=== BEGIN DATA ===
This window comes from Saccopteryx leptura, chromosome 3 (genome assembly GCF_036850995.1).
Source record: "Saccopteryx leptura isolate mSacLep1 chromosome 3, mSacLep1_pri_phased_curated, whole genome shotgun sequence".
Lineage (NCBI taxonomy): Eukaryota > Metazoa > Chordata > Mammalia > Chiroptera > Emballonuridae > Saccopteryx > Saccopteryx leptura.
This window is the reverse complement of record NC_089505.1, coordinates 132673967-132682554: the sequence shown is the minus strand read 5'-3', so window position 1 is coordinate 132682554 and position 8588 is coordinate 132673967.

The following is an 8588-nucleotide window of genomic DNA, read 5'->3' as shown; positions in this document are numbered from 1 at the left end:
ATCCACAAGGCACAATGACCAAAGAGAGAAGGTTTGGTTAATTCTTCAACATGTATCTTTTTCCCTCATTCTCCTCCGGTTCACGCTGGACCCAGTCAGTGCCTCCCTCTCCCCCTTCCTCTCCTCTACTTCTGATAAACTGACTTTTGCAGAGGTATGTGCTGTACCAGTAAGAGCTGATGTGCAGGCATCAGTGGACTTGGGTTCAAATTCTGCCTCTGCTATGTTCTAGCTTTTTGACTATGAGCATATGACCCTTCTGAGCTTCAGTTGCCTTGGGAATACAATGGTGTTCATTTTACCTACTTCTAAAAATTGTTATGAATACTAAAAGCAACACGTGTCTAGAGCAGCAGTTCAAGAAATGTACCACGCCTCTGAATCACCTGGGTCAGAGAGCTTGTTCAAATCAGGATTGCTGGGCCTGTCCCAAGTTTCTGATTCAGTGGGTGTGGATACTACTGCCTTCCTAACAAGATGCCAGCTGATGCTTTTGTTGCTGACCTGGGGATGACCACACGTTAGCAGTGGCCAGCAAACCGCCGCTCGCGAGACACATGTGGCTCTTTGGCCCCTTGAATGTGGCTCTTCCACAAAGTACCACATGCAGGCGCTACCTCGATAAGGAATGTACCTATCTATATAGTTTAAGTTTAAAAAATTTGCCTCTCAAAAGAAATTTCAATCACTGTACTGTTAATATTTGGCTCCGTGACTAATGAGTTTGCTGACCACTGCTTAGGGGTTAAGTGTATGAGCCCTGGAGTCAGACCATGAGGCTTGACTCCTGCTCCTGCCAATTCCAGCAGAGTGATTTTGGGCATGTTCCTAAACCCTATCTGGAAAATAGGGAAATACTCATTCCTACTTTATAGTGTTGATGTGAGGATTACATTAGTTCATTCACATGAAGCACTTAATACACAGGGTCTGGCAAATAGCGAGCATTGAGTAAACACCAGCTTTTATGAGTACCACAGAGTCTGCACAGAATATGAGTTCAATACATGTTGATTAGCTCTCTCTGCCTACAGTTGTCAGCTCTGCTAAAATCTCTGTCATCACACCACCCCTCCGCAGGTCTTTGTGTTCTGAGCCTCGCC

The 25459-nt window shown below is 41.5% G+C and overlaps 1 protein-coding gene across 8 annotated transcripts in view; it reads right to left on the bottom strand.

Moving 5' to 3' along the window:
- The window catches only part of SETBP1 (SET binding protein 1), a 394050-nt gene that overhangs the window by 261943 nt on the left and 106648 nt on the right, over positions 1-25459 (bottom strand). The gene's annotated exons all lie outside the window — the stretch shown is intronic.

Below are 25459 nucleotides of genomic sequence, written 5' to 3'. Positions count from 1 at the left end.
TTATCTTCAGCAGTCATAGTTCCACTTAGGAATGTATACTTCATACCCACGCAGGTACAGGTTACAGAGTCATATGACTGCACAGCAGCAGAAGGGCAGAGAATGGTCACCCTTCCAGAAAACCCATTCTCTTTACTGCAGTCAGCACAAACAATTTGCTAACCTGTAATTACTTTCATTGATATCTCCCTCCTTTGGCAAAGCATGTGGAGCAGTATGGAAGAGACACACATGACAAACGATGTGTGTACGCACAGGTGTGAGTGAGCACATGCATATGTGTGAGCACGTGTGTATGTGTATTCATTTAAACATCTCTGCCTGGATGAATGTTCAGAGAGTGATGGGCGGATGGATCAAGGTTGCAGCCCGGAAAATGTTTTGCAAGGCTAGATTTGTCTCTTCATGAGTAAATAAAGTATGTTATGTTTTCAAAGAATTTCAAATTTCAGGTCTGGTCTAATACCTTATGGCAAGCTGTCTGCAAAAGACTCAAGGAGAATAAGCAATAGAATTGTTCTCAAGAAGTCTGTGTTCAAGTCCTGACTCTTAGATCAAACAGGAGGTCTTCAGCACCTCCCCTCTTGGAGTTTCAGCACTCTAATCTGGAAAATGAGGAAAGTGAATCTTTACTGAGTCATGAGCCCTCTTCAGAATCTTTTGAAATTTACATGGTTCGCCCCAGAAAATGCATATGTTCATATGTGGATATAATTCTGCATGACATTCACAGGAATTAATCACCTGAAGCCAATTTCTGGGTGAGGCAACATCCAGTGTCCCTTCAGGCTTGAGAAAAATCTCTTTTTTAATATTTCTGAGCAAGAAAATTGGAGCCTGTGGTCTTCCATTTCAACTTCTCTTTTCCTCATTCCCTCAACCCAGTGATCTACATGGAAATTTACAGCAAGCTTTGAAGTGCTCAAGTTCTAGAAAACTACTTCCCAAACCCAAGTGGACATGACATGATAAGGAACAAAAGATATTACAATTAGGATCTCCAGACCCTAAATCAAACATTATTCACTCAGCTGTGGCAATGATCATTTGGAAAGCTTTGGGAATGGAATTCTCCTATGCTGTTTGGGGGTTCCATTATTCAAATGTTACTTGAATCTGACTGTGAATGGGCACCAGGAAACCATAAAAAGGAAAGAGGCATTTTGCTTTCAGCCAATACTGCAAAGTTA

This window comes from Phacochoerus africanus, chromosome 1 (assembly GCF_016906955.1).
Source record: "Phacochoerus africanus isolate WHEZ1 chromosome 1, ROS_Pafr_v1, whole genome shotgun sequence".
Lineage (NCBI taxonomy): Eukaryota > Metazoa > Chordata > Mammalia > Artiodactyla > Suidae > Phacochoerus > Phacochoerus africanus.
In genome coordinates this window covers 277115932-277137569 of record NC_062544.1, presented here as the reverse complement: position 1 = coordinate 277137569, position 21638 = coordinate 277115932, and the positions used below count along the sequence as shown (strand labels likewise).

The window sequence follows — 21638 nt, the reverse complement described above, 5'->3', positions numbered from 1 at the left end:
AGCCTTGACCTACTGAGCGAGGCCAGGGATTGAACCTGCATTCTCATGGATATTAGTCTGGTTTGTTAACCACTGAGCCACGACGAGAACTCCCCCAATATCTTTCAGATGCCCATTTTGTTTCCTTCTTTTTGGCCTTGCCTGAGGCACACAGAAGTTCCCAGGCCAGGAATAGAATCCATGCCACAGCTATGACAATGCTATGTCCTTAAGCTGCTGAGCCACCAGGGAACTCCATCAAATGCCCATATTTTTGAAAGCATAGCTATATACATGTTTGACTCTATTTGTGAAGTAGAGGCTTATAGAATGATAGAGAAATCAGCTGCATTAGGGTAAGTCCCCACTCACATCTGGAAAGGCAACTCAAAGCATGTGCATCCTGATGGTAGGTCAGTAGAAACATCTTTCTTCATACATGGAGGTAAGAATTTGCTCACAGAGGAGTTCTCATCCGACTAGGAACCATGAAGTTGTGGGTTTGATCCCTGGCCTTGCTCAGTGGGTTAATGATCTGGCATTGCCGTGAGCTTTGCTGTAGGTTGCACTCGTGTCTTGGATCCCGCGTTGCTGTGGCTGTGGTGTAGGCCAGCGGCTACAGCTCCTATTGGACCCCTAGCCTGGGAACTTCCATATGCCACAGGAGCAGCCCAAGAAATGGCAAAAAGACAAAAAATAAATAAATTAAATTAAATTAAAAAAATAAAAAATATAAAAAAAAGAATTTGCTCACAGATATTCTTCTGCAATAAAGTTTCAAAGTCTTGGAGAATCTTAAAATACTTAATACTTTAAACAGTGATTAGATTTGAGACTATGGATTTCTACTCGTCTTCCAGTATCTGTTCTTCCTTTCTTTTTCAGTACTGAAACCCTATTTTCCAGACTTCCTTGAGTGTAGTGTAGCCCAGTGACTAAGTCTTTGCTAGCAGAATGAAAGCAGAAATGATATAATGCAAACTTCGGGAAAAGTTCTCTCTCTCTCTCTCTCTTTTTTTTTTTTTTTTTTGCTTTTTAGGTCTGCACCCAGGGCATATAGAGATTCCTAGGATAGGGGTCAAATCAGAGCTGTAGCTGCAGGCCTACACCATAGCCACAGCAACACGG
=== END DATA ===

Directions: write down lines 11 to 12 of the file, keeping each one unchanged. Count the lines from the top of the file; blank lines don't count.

TTATCTTCAGCAGTCATAGTTCCACTTAGGAATGTATACTTCATACCCACGCAGGTACAGGTTACAGAGTCATATGACTGCACAGCAGCAGAAGGGCAGAGAATGGTCACCCTTCCAGAAAACCCATTCTCTTTACTGCAGTCAGCACAAACAATTTGCTAACCTGTAATTACTTTCATTGATATCTCCCTCCTTTGGCAAAGCATGTGGAGCAGTATGGAAGAGACACACATGACAAACGATGTGTGTACGCACAGGTGTGAGTGAGCACATGCATATGTGTGAGCACGTGTGTATGTGTATTCATTTAAACATCTCTGCCTGGATGAATGTTCAGAGAGTGATGGGCGGATGGATCAAGGTTGCAGCCCGGAAAATGTTTTGCAAGGCTAGATTTGTCTCTTCATGAGTAAATAAAGTATGTTATGTTTTCAAAGAATTTCAAATTTCAGGTCTGGTCTAATACCTTATGGCAAGCTGTCTGCAAAAGACTCAAGGAGAATAAGCAATAGAATTGTTCTCAAGAAGTCTGTGTTCAAGTCCTGACTCTTAGATCAAACAGGAGGTCTTCAGCACCTCCCCTCTTGGAGTTTCAGCACTCTAATCTGGAAAATGAGGAAAGTGAATCTTTACTGAGTCATGAGCCCTCTTCAGAATCTTTTGAAATTTACATGGTTCGCCCCAGAAAATGCATATGTTCATATGTGGATATAATTCTGCATGACATTCACAGGAATTAATCACCTGAAGCCAATTTCTGGGTGAGGCAACATCCAGTGTCCCTTCAGGCTTGAGAAAAATCTCTTTTTTAATATTTCTGAGCAAGAAAATTGGAGCCTGTGGTCTTCCATTTCAACTTCTCTTTTCCTCATTCCCTCAACCCAGTGATCTACATGGAAATTTACAGCAAGCTTTGAAGTGCTCAAGTTCTAGAAAACTACTTCCCAAACCCAAGTGGACATGACATGATAAGGAACAAAAGATATTACAATTAGGATCTCCAGACCCTAAATCAAACATTATTCACTCAGCTGTGGCAATGATCATTTGGAAAGCTTTGGGAATGGAATTCTCCTATGCTGTTTGGGGGTTCCATTATTCAAATGTTACTTGAATCTGACTGTGAATGGGCACCAGGAAACCATAAAAAGGAAAGAGGCATTTTGCTTTCAGCCAATACTGCAAAGTTA

This window comes from Phacochoerus africanus, chromosome 1 (assembly GCF_016906955.1).